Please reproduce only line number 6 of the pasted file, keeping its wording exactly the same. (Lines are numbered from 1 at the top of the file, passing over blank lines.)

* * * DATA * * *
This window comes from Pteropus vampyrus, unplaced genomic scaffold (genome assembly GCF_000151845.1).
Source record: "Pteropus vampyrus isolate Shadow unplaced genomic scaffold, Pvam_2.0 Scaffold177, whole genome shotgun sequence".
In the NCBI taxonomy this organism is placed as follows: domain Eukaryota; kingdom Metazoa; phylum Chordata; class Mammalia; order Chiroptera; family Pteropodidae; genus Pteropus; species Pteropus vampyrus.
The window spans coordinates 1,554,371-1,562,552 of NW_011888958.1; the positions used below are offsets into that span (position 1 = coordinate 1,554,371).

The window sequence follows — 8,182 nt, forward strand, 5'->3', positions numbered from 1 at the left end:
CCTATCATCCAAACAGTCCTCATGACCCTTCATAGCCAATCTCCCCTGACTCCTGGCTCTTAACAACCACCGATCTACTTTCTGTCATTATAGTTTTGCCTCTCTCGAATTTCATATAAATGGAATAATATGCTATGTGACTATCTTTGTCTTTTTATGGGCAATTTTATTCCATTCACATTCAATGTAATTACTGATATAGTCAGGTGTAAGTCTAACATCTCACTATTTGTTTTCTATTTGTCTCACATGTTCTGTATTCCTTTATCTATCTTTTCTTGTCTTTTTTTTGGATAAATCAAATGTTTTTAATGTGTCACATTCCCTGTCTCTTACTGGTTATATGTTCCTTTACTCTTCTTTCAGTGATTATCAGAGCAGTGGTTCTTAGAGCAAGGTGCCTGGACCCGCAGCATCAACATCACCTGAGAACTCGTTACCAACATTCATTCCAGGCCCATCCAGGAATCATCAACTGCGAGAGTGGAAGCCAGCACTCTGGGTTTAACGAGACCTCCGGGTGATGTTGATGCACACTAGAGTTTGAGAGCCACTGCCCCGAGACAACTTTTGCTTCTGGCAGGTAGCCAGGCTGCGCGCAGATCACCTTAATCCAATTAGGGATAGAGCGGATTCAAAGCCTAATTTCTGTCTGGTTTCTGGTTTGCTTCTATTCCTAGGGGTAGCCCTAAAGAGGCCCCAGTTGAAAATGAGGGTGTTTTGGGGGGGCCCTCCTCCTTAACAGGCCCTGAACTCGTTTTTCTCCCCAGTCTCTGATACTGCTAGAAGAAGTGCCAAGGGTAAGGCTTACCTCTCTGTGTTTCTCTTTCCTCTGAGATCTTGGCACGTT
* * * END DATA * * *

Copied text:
CCTATCATCCAAACAGTCCTCATGACCCTTCATAGCCAATCTCCCCTGACTCCTGGCTCTTAACAACCACCGATCTACTTTCTGTCATTATAGTTTTGCCTCTCTCGAATTTCATATAAATGGAATAATATGCTATGTGACTATCTTTGTCTTTTTATGGGCAATTTTATTCCATTCACATTCAATGTAATTACTGATATAGTCAGGTGTAAGTCTAACATCTCACTATTTGTTTTCTATTTGTCTCACATGTTCTGTATTCCTTTATCTATCTTTTCTTGTCTTTTTTTTGGATAAATCAAATGTTTTTAATGTGTCACATTCCCTGTCTCTTACTGGTTATATGTTCCTTTACTCTTCTTTCAGTGATTATCAGAGCAGTGGTTCTTAGAGCAAGGTGCCTGGACCCGCAGCATCAACATCACCTGAGAACTCGTTACCAACATTCATTCCAGGCCCATCCAGGAATCATCAACTGCGAGAGTGGAAGCCAGCACTCTGGGTTTAACGAGACCTCCGGGTGATGTTGATGCACACTAGAGTTTGAGAGCCACTGCCCCGAGACAACTTTTGCTTCTGGCAGGTAGCCAGGCTGCGCGCAGATCACCTTAATCCAATTAGGGATAGAGCGGATTCAAAGCCTAATTTCTGTCTGGTTTCTGGTTTGCTTCTATTCCTAGGGGTAGCCCTAAAGAGGCCCCAGTTGAAAATGAGGGTGTTTTGGGGGGGCCCTCCTCCTTAACAGGCCCTGAACTCGTTTTTCTCCCCAGTCTCTGATACTGCTAGAAGAAGTGCCAAGGGTAAGGCTTACCTCTCTGTGTTTCTCTTTCCTCTGAGATCTTGGCACGTT